Rainforest Alliance’s SmartWood Program Certifies Largest Forestry Group to FSC Standards

December 19, 2008

The Rainforest Alliance's SmartWood program announced today its certification of the largest forest management group ever to be certified by the Forest Stewardship Council (FSC). The Wisconsin Department of Natural Resources' Managed Forest Law (MFL) group of family forest landowners has the most landowners of any single certified group, with over 40,000 privately-owned forest parcels.

"This is a significant achievement," said David Bubser, SmartWood regional manager for the Rainforest Alliance. "Demonstrating that certified responsible forestry on private land is within practical reach on a large and meaningful scale is truly a milestone for the forestry community and sets the stage for others to follow."

Forests certified by the Rainforest Alliance's SmartWood program must meet FSC standards of responsible forestry. FSC-certified forests provide habitat for wildlife, sequester carbon, protect soil and waterways and improve worker safety and training. Continuing growth of FSC-certified forests helps to slow global deforestation rates, which is an effective and cost-efficient way to reduce atmospheric carbon.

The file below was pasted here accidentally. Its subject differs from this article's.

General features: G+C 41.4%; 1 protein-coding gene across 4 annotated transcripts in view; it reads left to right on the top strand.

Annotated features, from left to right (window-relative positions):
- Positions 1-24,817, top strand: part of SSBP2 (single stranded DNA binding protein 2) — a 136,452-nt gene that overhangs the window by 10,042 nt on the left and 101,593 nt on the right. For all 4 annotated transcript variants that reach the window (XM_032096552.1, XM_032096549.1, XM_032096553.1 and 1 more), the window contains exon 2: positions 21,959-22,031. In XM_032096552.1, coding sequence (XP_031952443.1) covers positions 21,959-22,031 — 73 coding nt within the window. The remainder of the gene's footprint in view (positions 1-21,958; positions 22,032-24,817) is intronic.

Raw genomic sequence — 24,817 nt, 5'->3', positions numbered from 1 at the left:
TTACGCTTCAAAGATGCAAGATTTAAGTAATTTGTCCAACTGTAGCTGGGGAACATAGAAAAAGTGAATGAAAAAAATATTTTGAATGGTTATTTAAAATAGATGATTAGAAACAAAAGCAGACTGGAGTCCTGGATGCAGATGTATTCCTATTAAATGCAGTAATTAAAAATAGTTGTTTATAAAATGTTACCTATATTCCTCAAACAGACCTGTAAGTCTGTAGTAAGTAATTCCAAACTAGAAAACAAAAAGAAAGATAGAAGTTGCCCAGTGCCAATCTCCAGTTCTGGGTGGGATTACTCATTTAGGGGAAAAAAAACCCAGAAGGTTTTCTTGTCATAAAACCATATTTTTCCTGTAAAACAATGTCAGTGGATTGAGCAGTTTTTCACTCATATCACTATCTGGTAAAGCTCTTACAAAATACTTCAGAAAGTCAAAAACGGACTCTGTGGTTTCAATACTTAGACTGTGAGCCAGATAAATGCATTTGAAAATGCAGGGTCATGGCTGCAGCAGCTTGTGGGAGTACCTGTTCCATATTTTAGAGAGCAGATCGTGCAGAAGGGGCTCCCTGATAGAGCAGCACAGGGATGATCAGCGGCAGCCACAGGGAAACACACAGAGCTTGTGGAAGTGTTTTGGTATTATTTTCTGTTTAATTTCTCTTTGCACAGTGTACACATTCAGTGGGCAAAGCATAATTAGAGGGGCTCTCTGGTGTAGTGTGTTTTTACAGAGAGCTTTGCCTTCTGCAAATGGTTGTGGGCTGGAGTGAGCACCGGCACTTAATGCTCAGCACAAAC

Deer - Photo by Wisconsin Department of Natural Resources

Due to the growing demand for sustainable wood for furniture, pulp, paper and green buildings, FSC-certified forest owners often experience better market access and value for their timber. Since certification is voluntary, MFL group members were given the choice of opting out of certification; only two percent chose to do so. Participating landowners must individually demonstrate that their forest management meets the standards of the FSC. The Rainforest Alliance will conduct annual audits to help ensure continued conformance.

The newly certified land totals 2,166,271 acres under 40,702 properties with each individual property averaging 53 acres. Prior to the MFL certification, SmartWood had certified 7,697,404 acres (3,115,029 ha) in the United States and 115,133,849 acres (46,593,026 ha) in 64 countries worldwide.